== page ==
Thursday, October 01, 2009

ArtalaCarte to premier Oct. 17,featuring artwalk, historic homes

ArtalaCarte, an artwalk and historic homes tour sponsored by Clayton Visual Arts, will premier Saturday, Oct. 17, in downtown Clayton.

Seven homes, five now converted to businesses, will be toured, and local artists will display and offer their work for sale at the houses.

The event runs from 10 a.m. to 3 p.m. and begins at the Robertson Mule Co. on Lombard Street. A free ArtalaCarte “taxi” will be available for those who have difficulty getting around.
Tickets are $15 per person.

An added attraction of ArtalaCarte is a raffle for a set of 6 posters of Clayton scenes, duplicates of the ones that hang in The Clayton Center. Other prizes in the raffle are dinners for two at the Clayton Steakhouse, Mulberry on Main and Skylines restaurants. Tickets are $1 each or 6 for $5.

Local groups participating in ArtalaCarte are Clayton Historical Society, the Woman’s Club, Team Karen, and others.

The artwalk/house tour is part of a weekend of activities in Clayton. OktoberFest makes its debut Friday evening, Oct. 16, and continues through Saturday, Oct. 17. In addition, country music star Ricky Skaggs will bring his popular show to The Clayton Center for two performances Saturday, Oct. 17, at 4 p.m. and 8 p.m.

So far, these local artists will show their works in the 1st annual ArtalaCarte Artwalk and Historic Homes Tour: Gail O’Neil, Janie Prete, Kathy Nobles, Carolyn Howard, Sandra Honeycutt, Penny Evans, John McFadden, Pam Douglas, Toni Murgas, Mary Brown and Thomas E. Krasowski.

The seven houses chosen for the tour are:
• Historic Smith House, 507 E. 2nd St., now Morning Glory Inn.
• Historic Barbour House, 475 E. 2nd St., now the Silverman residence.
• Historic Robertson House, 304 Lombard St., now the Atchison residence.
• Historic Cox-Honeycutt House, 131 E. 1st St., now Eye of the Eagle.
• Historic Hinton House, 121 E. 1st St., now Archaeological Consultants.
• Historic Barnes House, 115 E. 1st St., now Paint It Red.
• Historic Yelvington House, 104 Fayetteville St., now HTR Realty.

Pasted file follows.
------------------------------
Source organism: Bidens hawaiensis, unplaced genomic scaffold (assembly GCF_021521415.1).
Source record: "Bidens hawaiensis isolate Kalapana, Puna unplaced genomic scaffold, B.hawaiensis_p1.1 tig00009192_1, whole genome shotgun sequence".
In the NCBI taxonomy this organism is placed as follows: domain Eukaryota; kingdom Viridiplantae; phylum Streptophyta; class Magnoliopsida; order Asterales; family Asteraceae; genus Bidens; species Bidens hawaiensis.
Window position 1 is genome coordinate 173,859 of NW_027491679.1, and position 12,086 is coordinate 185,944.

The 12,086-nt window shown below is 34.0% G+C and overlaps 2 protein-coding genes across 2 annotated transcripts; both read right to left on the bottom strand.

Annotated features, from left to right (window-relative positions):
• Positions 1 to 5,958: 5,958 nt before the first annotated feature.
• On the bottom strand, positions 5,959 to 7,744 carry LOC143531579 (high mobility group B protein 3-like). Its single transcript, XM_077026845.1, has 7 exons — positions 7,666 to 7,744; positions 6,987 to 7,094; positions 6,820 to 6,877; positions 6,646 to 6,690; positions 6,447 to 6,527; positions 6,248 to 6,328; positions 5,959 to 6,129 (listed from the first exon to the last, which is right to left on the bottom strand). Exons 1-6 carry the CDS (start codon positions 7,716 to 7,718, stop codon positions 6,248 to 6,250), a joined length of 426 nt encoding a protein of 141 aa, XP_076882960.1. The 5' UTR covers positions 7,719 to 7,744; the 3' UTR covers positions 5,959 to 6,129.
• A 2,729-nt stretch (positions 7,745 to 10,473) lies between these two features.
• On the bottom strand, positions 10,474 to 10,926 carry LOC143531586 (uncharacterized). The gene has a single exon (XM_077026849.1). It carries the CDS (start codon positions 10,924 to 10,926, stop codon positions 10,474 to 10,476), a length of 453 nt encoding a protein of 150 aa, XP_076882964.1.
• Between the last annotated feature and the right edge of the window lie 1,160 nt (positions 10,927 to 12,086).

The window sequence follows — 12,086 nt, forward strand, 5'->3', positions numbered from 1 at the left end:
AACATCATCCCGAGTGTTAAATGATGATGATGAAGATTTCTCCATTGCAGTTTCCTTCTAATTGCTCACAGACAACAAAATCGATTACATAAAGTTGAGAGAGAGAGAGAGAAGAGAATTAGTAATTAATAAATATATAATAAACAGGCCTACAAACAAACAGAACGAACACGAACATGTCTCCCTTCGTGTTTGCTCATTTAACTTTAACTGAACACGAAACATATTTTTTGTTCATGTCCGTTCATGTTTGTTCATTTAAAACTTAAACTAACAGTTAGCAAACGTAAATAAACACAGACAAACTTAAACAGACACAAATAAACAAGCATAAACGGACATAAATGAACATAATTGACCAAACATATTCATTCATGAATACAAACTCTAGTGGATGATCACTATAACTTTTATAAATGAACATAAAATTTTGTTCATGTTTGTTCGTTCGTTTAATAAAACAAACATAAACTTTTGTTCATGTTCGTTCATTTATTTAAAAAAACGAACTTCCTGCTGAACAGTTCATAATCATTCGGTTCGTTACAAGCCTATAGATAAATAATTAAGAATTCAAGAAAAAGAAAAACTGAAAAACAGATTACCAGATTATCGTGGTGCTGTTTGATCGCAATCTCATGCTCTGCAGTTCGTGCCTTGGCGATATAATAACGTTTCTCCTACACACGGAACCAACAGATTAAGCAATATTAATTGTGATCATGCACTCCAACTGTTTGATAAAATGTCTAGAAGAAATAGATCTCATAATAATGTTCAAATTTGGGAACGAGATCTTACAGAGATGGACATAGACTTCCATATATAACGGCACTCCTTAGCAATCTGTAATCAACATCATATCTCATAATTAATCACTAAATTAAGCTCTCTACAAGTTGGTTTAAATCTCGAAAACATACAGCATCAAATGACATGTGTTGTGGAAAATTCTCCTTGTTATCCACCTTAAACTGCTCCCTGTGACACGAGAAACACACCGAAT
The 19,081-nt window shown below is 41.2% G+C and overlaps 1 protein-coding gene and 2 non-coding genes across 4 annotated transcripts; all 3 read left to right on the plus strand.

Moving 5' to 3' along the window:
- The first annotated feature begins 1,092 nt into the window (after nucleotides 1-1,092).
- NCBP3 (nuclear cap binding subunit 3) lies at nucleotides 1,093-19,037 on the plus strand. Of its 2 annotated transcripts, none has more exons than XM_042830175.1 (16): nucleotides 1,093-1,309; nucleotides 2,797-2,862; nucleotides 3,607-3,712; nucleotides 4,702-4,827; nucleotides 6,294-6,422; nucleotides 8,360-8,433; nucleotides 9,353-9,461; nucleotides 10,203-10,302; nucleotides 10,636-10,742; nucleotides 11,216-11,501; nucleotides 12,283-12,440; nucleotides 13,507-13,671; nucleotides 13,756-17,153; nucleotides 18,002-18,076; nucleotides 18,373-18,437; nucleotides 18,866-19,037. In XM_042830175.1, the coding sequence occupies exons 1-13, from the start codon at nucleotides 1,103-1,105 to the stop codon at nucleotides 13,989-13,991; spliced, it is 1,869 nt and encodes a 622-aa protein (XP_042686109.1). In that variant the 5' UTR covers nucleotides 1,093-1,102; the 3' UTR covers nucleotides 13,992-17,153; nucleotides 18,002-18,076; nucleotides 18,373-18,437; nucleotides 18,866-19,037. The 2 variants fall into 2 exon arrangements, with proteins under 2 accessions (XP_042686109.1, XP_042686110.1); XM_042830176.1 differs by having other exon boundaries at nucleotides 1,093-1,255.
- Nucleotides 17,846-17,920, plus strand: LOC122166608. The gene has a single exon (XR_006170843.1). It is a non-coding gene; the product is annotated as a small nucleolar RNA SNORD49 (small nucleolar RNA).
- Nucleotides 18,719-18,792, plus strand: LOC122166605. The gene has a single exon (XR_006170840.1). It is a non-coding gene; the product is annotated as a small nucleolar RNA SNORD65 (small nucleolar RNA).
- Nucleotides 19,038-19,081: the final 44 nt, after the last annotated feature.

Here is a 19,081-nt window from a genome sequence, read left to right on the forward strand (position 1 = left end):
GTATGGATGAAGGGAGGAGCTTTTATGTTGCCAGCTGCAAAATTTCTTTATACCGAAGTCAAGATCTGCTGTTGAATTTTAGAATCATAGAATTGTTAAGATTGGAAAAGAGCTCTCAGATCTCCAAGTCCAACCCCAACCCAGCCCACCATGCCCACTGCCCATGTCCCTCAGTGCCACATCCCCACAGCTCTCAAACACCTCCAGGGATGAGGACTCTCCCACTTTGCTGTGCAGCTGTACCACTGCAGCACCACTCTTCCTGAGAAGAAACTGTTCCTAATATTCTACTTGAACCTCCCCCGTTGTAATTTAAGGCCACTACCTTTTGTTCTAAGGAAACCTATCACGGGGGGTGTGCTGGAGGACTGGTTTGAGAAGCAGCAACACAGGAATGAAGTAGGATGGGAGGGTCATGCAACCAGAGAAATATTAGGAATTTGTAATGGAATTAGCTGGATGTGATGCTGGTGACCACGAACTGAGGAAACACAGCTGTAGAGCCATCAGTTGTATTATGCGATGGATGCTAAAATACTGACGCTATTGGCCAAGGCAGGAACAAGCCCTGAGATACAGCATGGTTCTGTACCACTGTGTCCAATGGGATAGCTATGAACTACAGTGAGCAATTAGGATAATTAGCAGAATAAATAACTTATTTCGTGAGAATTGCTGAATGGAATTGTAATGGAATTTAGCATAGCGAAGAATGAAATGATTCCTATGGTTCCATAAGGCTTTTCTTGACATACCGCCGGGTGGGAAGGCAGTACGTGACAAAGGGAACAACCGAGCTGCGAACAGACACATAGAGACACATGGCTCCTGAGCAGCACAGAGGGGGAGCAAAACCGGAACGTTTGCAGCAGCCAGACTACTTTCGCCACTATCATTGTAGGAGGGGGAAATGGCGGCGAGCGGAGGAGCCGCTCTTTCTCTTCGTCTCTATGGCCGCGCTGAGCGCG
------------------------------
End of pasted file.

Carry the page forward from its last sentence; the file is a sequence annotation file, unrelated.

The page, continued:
Members of the Clayton community will act as “docents” at each house and present historical information and personal reminiscences.

Here are tidbits about the houses:
• The Smith House was built around 1907 by Oscar Green Smith, who founded a wholesale grocery business. It is two stories with 6,400 square feet.
• The Barbour House was built in 1925 by Julian Dwight Barbour, president of J.G. Barbour & Sons mercantile business. It is a two-story brick dwelling and features an ornate mantel rescued from the 1890s Horne-Gower Mansion.
• The Robertson House is a two-story white dwelling in the Colonial Revival style. It features two massive columns flanking the front door and was built in 1925 by Battle Moore Robertson, a mule dealer and businessman.
• The Cox-Honeycutt House is Clayton’s oldest house, built either in 1818 or in 1856. It was owned by Wiley W. Cox until the 1870s, when it was bought by David Tilden Honeycutt. The one-story structure is on the National Register of Historic Places.
• The Hinton House next door was built by Ernest Linwood Hinton, who was mayor of Clayton for 20 years, around 1900 and is also on the National Register of Historic Places. It is a small example of Queen Anne-style residences in Johnston County.
• The Barnes House, next door to the Hinton House, is a two-story frame dwelling built by John S. Barnes Sr. in 1911. He owned a general-merchandise store on Main Street and later worked as a bookkeeper for Ashley Horne & Son in the 1920s.
• The Yelvington House was built by Benjamin H. Yelvington, who died in 1900. He operated a licensed distillery. The Italianate-style structure is a 2 ½-story, L-shaped house with 2,849 square feet.

Tickets may be obtained from ArtalaCarte chairman Dianne Carroll, 553-8818, and from any member of Clayton Visual Arts.
Tickets also will be available at Clayton Visual Arts’ free meet-the-artist reception Oct. 8. The 6-7:30 p.m. reception at The Clayton Center will honor artists Barbara Blaisdell and Marina Bosetti, whose work will be on display during the month of October.

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